Tempe Butte offers unique tailgate alternative at Insight Bowl

Tuesday, December 28, 2010 | 10:17 p.m. CST; updated 4:30 p.m. CST, Wednesday, December 29, 2010
Tempe Butte, which the locals call "A" Mountain, is a landmark outside Sun Devil Stadium that gives tailgaters a 360-degree view of the surrounding area — as long as they're willing to take a hike first.

TEMPE, Ariz. — Three hours before kickoff, there’s not a fan inside Sun Devil Stadium. It’s even a struggle to find tailgaters in the surrounding parking lots.

But just behind the cement-block press box, hundreds of Missouri and Iowa fans are on a pregame hike up the town’s most notable landmark — the Tempe Butte, or as people around here call it, “A” Mountain.

The peak of “A” Mountain doesn’t provide any view of the field below, but Missouri fans seem to appreciate what it does offer compared to the hill they’re used to inside Memorial Stadium.

“It’s a lot more rock than the Rock M,” one climber said.

From the peak, which is nearly 350 feet above ground level, there’s a 360-degree view of the surrounding mountain ranges and a bright blue sky without a cloud.

Both teams’ attire blends perfectly into the warm desert sunset, with gold hats, shorts and T-shirts speckling the butte.

It’s a mile hike that begins on a winding gravel path to the pinnacle. That’s just the warm-up. Quickly the curves disappear, and the trail tilts vertically. Both groups of black-and-gold groupies slow their pace as their shins and calves begin to feel the burn.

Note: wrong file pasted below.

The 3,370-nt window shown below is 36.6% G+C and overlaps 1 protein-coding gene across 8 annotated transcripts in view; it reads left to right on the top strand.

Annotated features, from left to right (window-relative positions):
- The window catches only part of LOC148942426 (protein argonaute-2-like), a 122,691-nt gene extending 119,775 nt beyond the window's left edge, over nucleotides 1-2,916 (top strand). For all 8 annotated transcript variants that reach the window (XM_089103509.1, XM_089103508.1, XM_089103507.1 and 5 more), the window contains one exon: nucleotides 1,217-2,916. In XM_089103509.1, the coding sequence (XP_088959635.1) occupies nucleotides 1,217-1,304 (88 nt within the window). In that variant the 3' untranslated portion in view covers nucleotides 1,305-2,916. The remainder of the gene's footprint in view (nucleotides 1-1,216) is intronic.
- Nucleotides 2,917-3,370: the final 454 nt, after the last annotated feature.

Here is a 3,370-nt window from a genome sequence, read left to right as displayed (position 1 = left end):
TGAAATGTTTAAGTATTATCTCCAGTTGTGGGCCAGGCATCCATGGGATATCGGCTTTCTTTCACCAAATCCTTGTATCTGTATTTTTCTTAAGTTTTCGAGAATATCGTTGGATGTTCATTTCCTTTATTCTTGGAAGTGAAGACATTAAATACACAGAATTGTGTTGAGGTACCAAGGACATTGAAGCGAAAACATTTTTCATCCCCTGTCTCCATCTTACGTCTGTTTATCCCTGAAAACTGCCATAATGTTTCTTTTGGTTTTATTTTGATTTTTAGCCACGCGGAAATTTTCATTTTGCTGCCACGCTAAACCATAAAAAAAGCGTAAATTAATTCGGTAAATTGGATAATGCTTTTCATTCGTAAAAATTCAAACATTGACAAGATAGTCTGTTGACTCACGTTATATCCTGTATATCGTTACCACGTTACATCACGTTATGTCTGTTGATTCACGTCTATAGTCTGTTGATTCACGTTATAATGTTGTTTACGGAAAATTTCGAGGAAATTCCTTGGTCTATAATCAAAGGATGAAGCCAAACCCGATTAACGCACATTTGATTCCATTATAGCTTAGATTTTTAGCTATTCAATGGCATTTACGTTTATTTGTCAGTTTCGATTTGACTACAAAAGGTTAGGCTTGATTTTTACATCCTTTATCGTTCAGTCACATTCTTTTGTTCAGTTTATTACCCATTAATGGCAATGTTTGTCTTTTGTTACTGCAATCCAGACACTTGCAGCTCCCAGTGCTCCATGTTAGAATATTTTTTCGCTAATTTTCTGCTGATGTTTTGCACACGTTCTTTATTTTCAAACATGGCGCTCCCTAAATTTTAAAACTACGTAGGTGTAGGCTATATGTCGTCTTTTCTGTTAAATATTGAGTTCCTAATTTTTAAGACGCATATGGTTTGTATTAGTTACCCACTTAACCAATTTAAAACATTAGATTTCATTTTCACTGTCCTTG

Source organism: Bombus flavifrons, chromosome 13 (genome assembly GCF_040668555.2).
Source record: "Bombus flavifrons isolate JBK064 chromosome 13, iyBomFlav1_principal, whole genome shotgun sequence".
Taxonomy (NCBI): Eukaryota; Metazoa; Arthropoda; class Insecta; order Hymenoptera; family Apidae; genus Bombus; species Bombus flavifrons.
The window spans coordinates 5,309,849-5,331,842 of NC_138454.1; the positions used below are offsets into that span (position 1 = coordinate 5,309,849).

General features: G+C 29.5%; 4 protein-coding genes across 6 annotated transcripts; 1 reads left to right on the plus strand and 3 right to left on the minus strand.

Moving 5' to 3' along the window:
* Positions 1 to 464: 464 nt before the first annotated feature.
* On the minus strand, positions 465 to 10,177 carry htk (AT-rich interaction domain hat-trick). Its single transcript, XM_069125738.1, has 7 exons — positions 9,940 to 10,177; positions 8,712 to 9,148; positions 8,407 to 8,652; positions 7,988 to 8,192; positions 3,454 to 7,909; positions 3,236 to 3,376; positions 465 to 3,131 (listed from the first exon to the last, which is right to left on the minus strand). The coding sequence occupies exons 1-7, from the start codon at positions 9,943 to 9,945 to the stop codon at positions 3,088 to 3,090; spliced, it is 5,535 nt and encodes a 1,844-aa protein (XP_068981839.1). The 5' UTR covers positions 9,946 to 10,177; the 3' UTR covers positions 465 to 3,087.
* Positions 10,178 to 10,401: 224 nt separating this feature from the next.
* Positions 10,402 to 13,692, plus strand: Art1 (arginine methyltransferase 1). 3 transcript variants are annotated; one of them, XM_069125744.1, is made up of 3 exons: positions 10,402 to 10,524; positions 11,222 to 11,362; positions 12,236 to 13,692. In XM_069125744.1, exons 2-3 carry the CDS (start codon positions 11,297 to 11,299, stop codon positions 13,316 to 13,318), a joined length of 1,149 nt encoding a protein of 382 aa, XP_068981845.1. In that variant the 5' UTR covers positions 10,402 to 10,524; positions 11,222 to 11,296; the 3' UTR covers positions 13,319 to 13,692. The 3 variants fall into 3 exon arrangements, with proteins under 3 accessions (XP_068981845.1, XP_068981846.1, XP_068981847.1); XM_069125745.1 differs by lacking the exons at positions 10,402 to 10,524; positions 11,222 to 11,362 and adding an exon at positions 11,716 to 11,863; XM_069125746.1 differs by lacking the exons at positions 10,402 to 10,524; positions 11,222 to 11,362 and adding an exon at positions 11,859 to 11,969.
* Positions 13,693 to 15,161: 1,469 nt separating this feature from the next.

Along the way there are several signs describing the varied wildlife native to the area. The most talked-about inhabitants are the snakes.

About three-quarters of the way up, the stairs start. The thick wood steps seem as if they were built for people 6-feet-4-inches or taller. It takes every bit of extension to reach up to the next level.

As the pace slows even more and the breaks become more often, several Midwesterners turn their heads in unison as a man jogs effortlessly past them.

“Now they’re just trying to make us feel bad,” one mutters.

Finally, about 15 minutes after the trip began, it’s impossible to go up any higher. A group of older men in black polos, pleated pants and dress shoes wipe their brows while stretching.

A few boulders below, a young brother and sister stare out at the vast horizon with their eyes stretched wide.

“It’s soooo cool,” the boy says.

The little adventurers aren’t quite satisfied though. About 20 feet down, they spot some hikers who ventured beyond the handrail and off the track.

Walking past the rail means a better view of the stadium. This part, however, requires some actual climbing. The two are using their hands, knees, shins and whatever else it takes to capture the most perfect picture.

After about a minute, they hit a final obstacle that they’re not willing to pass. A tall, barbed-wire fence stops most people, but a few have spotted a small hole cut at the base of the fence.

Just past the barrier is the best possible view of the field. From there, it’s possible to see Missouri’s endzone, but no one is planning to stick around for the game.

“They sure figured out how to block your view with that press box in the way,” a disgruntled man says. “They made sure no one got a free ticket.”

Right when the sun dips below the mountains to the west, most fans take their final photos and start the trip back down.

No brats or beer. But the perfect tailgate.

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